“Over the Nose and Below the Chin”

Face masks, water bottles, and frequent absences are part of the everyday this school year. In March 2020, Cape Public Schools went virtual due to the epidemic outbreak of Covid-19. This school year students had the option to be a virtual student or to come to school “like normal”. This is the story for those of us who chose a “normal” year.

Things are a little different. There are signs on the floor encouraging us to stay 6 feet apart, there are signs in the halls telling us to mask up, and the water fountains are closed and everyone is carrying around a water bottle. One of the biggest changes is having to eat in classrooms, which means not getting to hang out with each other during that time. We have given up a lot of freedoms in order to get to come to school. 

It’s hard to breathe in the halls, in the classroom, just everywhere you go.  It hurts your ears after a while when wearing a mask. Lunch comes in a small box instead of on a tray. Class sizes are smaller and we have less time in the halls together. 

When asked if the year felt different, Danielle Gorham replied, “It
feels different mainly because you can’t really see peoples’ faces.” When you can’t see each others face it makes communication difficult. You can’t tell as easily how other students or teachers feel. It makes it more difficult to build relationships, but that doesn’t stop us from trying.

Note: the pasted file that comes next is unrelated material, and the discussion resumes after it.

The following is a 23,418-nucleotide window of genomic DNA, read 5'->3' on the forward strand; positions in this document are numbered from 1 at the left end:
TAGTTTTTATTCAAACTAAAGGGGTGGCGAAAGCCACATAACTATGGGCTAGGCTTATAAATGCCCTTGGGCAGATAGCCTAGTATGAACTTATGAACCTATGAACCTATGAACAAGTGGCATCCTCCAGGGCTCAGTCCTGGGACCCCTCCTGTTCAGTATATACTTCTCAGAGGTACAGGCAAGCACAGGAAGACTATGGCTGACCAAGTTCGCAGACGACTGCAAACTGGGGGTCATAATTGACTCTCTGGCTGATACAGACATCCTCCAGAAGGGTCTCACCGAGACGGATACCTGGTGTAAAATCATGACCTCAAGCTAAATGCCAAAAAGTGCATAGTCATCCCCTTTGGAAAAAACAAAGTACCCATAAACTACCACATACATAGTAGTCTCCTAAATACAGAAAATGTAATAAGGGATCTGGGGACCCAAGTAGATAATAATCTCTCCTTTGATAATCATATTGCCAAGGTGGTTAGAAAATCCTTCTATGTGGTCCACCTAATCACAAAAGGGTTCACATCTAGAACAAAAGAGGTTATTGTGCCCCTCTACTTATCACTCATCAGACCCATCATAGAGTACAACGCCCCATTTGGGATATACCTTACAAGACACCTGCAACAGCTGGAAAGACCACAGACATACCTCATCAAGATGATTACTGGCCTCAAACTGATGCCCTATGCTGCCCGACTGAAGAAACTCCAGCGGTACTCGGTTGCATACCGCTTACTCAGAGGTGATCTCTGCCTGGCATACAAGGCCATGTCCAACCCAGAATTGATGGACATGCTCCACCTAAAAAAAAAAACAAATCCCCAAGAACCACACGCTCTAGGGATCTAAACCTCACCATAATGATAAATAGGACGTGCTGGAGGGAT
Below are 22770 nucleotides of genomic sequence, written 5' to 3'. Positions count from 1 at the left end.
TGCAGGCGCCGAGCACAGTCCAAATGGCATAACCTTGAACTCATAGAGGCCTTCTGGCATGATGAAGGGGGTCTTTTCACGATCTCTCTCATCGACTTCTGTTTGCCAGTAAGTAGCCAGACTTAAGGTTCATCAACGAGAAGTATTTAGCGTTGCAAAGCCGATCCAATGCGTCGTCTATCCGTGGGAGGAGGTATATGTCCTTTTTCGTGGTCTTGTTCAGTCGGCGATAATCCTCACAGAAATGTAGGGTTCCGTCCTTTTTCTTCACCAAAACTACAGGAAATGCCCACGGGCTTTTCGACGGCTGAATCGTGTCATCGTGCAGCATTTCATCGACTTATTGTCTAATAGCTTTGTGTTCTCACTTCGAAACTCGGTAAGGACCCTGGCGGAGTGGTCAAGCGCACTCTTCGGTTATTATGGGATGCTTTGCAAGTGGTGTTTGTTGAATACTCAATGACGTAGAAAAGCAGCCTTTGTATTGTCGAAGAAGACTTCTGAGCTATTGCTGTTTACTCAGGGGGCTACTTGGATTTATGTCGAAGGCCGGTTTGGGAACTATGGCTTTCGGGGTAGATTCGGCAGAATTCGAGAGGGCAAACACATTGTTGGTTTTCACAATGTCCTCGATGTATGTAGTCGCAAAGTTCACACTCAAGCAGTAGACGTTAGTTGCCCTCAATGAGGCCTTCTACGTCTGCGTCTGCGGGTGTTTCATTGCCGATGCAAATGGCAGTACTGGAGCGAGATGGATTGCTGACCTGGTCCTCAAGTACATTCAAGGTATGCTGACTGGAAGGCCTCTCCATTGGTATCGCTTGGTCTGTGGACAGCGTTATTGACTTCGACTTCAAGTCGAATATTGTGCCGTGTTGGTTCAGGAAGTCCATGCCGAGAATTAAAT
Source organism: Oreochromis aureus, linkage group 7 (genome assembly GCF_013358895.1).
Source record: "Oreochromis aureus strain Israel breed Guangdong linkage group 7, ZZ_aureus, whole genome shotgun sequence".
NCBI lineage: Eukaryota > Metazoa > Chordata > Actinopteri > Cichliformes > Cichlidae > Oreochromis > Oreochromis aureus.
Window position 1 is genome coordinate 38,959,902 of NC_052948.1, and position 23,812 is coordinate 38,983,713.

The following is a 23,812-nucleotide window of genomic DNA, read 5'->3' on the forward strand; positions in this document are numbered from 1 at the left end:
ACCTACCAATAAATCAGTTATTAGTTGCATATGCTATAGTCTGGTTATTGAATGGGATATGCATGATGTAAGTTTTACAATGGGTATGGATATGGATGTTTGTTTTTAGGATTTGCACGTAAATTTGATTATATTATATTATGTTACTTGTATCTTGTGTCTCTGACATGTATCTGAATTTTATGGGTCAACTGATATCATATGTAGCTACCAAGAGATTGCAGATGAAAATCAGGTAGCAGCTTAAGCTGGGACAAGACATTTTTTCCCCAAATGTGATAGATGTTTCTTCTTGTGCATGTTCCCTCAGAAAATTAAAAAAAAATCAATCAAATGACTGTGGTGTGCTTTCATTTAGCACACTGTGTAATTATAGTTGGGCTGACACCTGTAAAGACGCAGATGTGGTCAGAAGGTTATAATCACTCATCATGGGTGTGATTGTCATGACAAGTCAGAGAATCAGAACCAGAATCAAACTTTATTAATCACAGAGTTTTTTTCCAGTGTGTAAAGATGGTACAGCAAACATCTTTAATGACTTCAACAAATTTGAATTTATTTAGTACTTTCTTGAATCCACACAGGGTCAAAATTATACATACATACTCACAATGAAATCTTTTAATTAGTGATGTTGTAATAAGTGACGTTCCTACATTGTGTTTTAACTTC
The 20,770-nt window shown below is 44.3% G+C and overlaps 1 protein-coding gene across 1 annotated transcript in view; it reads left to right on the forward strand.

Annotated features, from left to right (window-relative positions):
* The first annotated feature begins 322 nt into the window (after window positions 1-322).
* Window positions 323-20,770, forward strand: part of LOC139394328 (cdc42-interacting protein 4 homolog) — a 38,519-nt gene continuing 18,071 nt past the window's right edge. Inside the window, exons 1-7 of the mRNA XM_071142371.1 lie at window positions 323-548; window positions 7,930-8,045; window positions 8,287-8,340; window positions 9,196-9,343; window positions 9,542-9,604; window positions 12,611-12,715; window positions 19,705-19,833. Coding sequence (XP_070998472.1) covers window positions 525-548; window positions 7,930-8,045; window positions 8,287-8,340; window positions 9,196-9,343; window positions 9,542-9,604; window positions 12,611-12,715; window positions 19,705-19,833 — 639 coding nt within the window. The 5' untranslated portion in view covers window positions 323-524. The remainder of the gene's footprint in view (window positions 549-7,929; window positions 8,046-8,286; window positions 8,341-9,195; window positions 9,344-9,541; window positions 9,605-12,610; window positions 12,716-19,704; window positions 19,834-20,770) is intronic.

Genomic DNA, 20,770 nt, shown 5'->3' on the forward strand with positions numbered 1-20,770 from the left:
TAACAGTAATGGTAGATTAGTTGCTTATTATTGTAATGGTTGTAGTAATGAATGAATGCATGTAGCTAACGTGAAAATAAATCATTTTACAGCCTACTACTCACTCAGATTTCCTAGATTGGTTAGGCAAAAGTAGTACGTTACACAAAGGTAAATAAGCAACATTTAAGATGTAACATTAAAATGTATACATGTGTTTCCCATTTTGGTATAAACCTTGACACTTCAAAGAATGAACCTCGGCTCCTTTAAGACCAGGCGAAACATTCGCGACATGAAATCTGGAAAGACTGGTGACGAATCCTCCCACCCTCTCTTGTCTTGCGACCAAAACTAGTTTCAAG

Teachers are strict about wearing face masks correctly. All day you can hear the phrase “over the nose”, as teachers remind students to put their mask on correctly. Teachers are constantly sanitizing things and hand sanitizer stations are on walls in every hall. When teachers stay on top of trying to make sure everything is safe, it is easier to relax and feel less worried about being at school around a bunch of people.

Some students have adapted to the changes well or haven’t let them impact them.  “I feel the same this year because I’m a social distance expert.“- E’Jah Wade. For some students at CA, less students in class and having everyone spread out has relieved social anxiety and made it easier to concentrate. Some express support for the measures, with hope they are making a difference. “I feel like the changes aren’t all that bad, and as long as it works I’m all for it.“- David Suchil.

For those of us who chose to come to school, the year has started with new challenges. We are focused on earning our credits and graduating. Being present at school, even with the changes, makes it easier to achieve that goal.